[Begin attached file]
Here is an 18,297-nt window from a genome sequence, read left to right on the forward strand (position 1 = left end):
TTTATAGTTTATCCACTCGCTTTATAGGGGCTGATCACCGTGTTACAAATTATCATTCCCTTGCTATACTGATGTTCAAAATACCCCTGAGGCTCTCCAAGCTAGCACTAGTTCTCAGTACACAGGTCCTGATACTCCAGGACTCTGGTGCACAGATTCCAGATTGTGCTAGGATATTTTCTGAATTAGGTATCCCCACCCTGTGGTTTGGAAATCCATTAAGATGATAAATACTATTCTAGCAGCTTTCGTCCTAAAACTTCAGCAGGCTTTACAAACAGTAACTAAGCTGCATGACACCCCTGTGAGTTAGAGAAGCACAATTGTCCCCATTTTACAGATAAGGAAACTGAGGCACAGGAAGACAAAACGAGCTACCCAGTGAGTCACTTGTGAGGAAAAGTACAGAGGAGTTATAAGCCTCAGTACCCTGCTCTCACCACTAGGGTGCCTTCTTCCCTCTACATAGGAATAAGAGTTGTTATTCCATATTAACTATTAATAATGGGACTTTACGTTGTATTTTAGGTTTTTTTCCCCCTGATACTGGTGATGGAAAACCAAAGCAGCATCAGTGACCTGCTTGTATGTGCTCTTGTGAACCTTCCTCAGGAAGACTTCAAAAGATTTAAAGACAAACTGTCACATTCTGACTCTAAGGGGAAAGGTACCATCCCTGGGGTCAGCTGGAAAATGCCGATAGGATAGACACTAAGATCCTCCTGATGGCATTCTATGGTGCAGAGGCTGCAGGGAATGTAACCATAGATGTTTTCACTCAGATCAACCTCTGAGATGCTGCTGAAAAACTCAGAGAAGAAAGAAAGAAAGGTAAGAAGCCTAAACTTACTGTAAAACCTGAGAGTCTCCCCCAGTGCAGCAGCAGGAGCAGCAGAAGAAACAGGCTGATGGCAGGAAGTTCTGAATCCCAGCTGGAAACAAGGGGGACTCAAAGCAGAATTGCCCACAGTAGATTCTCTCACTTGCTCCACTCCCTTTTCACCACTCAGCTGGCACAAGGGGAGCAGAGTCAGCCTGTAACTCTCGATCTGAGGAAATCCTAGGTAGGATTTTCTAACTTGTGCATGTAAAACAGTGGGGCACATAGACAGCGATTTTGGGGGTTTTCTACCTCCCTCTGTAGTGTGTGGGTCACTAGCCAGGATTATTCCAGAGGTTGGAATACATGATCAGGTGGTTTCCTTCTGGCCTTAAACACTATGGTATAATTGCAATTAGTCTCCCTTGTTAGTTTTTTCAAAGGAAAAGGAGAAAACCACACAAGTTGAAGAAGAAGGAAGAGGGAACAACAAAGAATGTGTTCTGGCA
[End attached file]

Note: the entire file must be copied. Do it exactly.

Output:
Here is an 18,297-nt window from a genome sequence, read left to right on the forward strand (position 1 = left end):
TTTATAGTTTATCCACTCGCTTTATAGGGGCTGATCACCGTGTTACAAATTATCATTCCCTTGCTATACTGATGTTCAAAATACCCCTGAGGCTCTCCAAGCTAGCACTAGTTCTCAGTACACAGGTCCTGATACTCCAGGACTCTGGTGCACAGATTCCAGATTGTGCTAGGATATTTTCTGAATTAGGTATCCCCACCCTGTGGTTTGGAAATCCATTAAGATGATAAATACTATTCTAGCAGCTTTCGTCCTAAAACTTCAGCAGGCTTTACAAACAGTAACTAAGCTGCATGACACCCCTGTGAGTTAGAGAAGCACAATTGTCCCCATTTTACAGATAAGGAAACTGAGGCACAGGAAGACAAAACGAGCTACCCAGTGAGTCACTTGTGAGGAAAAGTACAGAGGAGTTATAAGCCTCAGTACCCTGCTCTCACCACTAGGGTGCCTTCTTCCCTCTACATAGGAATAAGAGTTGTTATTCCATATTAACTATTAATAATGGGACTTTACGTTGTATTTTAGGTTTTTTTCCCCCTGATACTGGTGATGGAAAACCAAAGCAGCATCAGTGACCTGCTTGTATGTGCTCTTGTGAACCTTCCTCAGGAAGACTTCAAAAGATTTAAAGACAAACTGTCACATTCTGACTCTAAGGGGAAAGGTACCATCCCTGGGGTCAGCTGGAAAATGCCGATAGGATAGACACTAAGATCCTCCTGATGGCATTCTATGGTGCAGAGGCTGCAGGGAATGTAACCATAGATGTTTTCACTCAGATCAACCTCTGAGATGCTGCTGAAAAACTCAGAGAAGAAAGAAAGAAAGGTAAGAAGCCTAAACTTACTGTAAAACCTGAGAGTCTCCCCCAGTGCAGCAGCAGGAGCAGCAGAAGAAACAGGCTGATGGCAGGAAGTTCTGAATCCCAGCTGGAAACAAGGGGGACTCAAAGCAGAATTGCCCACAGTAGATTCTCTCACTTGCTCCACTCCCTTTTCACCACTCAGCTGGCACAAGGGGAGCAGAGTCAGCCTGTAACTCTCGATCTGAGGAAATCCTAGGTAGGATTTTCTAACTTGTGCATGTAAAACAGTGGGGCACATAGACAGCGATTTTGGGGGTTTTCTACCTCCCTCTGTAGTGTGTGGGTCACTAGCCAGGATTATTCCAGAGGTTGGAATACATGATCAGGTGGTTTCCTTCTGGCCTTAAACACTATGGTATAATTGCAATTAGTCTCCCTTGTTAGTTTTTTCAAAGGAAAAGGAGAAAACCACACAAGTTGAAGAAGAAGGAAGAGGGAACAACAAAGAATGTGTTCTGGCA